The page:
These brands have a solid reputation and people recognize them as safe. These signs on your website builds a positive image of your brand. It will make clients feel at ease buying from you.

Third-party Endorsement

Getting recommendations from bodies known to do independent reviews and verify businesses will make buyers consider your business credible.

For instance, embedding a badge from Trustpilot, a Customer Reviews badge by Google, or Better Business Bureau (BBB) badge can boost your site’s trust.

It is important to note that most buyers visit these review sites during their research about a business they want to buy from just to see how past clients rate it.

Past Client Logo Icons

Display logos of well-known clients you have served before on your website’s landing page.

Having trust icons on your website is like relying on another trustworthy company to help build your brand’s reputation.

This helps to boost sales since customers associate your brand with a well-known brand that they already trust. 

3. Testimonials

A testimonial is another way of getting customers to share personal experiences with your products or services.


It helps new clients to build a visual picture of how things in their organization will improve if they buy your offering.

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To make it worthwhile, let customers point out an actual challenge that your service or product helped to solve.

Clients can write their testimonials or take a video. To make them authentic add the customer’s full name, job title, and photo.

Testimonials work well when placed before the “call to action” on the marketing material or a website’s landing page.

4. Earned Media

If your brand was recognized for something exceptional you are doing, you can use this to leave a good impression in the eyes of your prospects.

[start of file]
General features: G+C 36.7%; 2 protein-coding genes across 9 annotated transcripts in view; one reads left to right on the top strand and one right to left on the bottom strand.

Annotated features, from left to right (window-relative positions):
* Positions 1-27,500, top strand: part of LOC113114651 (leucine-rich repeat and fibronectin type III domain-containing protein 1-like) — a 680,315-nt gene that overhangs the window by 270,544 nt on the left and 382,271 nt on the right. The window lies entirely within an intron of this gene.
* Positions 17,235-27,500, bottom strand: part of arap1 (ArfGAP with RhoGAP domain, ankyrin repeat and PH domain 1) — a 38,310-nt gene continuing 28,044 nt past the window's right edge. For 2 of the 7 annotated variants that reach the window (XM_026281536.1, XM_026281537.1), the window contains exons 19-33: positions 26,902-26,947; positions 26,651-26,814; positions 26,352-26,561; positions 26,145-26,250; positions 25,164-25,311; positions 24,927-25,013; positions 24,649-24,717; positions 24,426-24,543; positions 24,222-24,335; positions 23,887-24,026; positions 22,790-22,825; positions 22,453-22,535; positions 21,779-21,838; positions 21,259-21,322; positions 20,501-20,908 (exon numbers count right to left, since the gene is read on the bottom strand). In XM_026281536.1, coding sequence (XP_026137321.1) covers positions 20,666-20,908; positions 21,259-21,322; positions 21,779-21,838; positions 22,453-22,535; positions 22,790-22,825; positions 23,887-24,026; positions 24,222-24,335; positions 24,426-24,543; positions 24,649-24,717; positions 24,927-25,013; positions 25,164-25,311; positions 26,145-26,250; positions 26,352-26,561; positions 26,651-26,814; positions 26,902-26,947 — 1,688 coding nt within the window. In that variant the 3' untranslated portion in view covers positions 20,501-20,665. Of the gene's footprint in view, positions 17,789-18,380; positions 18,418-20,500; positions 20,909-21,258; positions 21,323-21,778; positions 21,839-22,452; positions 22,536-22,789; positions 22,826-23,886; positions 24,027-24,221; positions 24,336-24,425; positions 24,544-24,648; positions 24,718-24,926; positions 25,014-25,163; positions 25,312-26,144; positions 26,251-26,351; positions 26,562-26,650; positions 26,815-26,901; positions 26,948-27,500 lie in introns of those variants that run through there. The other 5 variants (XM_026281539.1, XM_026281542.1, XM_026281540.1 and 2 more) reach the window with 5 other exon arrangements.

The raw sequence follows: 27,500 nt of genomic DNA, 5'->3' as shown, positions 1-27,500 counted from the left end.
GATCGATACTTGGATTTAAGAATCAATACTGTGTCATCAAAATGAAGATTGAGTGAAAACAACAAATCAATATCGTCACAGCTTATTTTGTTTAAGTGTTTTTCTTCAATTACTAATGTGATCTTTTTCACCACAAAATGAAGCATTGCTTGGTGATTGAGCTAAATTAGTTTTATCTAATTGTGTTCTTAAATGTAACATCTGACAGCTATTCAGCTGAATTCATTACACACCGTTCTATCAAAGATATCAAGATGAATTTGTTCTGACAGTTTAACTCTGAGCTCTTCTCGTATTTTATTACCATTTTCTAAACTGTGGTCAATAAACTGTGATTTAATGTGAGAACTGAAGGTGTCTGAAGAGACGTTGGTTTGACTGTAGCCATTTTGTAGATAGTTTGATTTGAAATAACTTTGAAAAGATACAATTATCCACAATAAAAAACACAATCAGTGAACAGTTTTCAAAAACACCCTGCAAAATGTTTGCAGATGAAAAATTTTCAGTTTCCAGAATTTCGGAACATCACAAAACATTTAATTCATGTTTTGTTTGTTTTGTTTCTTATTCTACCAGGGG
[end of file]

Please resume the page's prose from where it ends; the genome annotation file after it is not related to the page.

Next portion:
Earned media can be social media mentions by industry experts or previous customers, TV features, newspaper write-ups, LinkedIn endorsements and product reviews.

Share these on your social media pages and blog about it to get more people talking.

5. Case Studies

Case studies are user-generated content that gives an in-depth story about how your product solved a client’s need.

It is just like a testimonial or review but can go further to showcase how your product came in handy to solve specific business needs and improve their organization.

They can also give details about their experience working with your team and state what stood out.

Case studies are in written form, but can include charts, video clips and quotes to improve their visual appeal and make them more interactive.

You could share a case study with prospects in your email lists, on social media, company website or print a brochure. Case studies are influential sales tools.

If done properly, they will attract interest and build a mental picture of how your products will solve a prospect’s need thus influencing their purchase decision.

What gives case studies credibility is the fact that the stories about your product are told from the customer’s point of view.

Wrapping Up

The driving force behind social proof is that it builds trust. If buyers do not trust your business, it is hard for them to buy from you.

Social proof for B2B works because a new visitor is likely to trust other customers more than what your markets say about your business. In addition, people rely on the judgement of those around them to decide.